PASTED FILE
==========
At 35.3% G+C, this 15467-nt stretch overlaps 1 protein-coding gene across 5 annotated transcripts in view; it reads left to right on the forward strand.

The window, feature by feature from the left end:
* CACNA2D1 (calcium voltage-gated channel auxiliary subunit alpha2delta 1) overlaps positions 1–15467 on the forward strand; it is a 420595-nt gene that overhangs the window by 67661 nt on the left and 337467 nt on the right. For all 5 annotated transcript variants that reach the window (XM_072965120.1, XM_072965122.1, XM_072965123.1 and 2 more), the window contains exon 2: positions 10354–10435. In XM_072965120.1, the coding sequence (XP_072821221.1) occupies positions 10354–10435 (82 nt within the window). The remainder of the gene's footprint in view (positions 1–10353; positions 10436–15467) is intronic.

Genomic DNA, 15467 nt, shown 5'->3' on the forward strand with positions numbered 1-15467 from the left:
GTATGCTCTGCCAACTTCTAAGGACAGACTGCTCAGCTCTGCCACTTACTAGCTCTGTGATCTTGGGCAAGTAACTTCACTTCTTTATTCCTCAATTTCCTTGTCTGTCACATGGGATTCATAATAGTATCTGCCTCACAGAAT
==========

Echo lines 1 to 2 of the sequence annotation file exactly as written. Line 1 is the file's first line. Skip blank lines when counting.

At 35.3% G+C, this 15467-nt stretch overlaps 1 protein-coding gene across 5 annotated transcripts in view; it reads left to right on the forward strand.

The window, feature by feature from the left end: